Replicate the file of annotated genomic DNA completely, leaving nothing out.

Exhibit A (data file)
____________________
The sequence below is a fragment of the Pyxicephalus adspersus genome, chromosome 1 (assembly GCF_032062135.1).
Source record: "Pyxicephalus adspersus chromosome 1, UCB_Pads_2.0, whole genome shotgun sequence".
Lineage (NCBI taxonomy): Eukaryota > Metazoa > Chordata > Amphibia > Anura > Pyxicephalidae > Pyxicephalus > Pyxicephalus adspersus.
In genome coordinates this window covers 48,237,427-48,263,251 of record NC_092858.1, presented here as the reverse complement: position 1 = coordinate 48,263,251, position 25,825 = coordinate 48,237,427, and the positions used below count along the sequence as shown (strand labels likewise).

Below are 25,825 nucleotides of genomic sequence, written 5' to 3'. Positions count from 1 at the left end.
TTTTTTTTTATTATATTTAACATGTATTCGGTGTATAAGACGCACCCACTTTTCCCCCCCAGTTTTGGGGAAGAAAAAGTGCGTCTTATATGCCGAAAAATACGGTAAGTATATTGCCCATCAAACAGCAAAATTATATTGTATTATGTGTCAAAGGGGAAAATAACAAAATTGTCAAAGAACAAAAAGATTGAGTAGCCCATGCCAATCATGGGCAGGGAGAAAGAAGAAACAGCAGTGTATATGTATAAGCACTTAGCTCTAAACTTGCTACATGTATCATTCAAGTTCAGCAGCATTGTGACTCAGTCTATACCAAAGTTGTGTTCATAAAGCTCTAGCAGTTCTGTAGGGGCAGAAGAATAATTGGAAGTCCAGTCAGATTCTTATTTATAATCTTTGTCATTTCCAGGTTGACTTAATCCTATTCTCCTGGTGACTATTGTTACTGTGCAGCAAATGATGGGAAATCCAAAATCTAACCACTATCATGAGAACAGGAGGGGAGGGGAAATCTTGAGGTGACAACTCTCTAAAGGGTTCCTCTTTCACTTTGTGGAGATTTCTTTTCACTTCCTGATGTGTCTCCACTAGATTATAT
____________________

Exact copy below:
The sequence below is a fragment of the Pyxicephalus adspersus genome, chromosome 1 (assembly GCF_032062135.1).
Source record: "Pyxicephalus adspersus chromosome 1, UCB_Pads_2.0, whole genome shotgun sequence".
Lineage (NCBI taxonomy): Eukaryota > Metazoa > Chordata > Amphibia > Anura > Pyxicephalidae > Pyxicephalus > Pyxicephalus adspersus.
In genome coordinates this window covers 48,237,427-48,263,251 of record NC_092858.1, presented here as the reverse complement: position 1 = coordinate 48,263,251, position 25,825 = coordinate 48,237,427, and the positions used below count along the sequence as shown (strand labels likewise).

Below are 25,825 nucleotides of genomic sequence, written 5' to 3'. Positions count from 1 at the left end.
TTTTTTTTTATTATATTTAACATGTATTCGGTGTATAAGACGCACCCACTTTTCCCCCCCAGTTTTGGGGAAGAAAAAGTGCGTCTTATATGCCGAAAAATACGGTAAGTATATTGCCCATCAAACAGCAAAATTATATTGTATTATGTGTCAAAGGGGAAAATAACAAAATTGTCAAAGAACAAAAAGATTGAGTAGCCCATGCCAATCATGGGCAGGGAGAAAGAAGAAACAGCAGTGTATATGTATAAGCACTTAGCTCTAAACTTGCTACATGTATCATTCAAGTTCAGCAGCATTGTGACTCAGTCTATACCAAAGTTGTGTTCATAAAGCTCTAGCAGTTCTGTAGGGGCAGAAGAATAATTGGAAGTCCAGTCAGATTCTTATTTATAATCTTTGTCATTTCCAGGTTGACTTAATCCTATTCTCCTGGTGACTATTGTTACTGTGCAGCAAATGATGGGAAATCCAAAATCTAACCACTATCATGAGAACAGGAGGGGAGGGGAAATCTTGAGGTGACAACTCTCTAAAGGGTTCCTCTTTCACTTTGTGGAGATTTCTTTTCACTTCCTGATGTGTCTCCACTAGATTATAT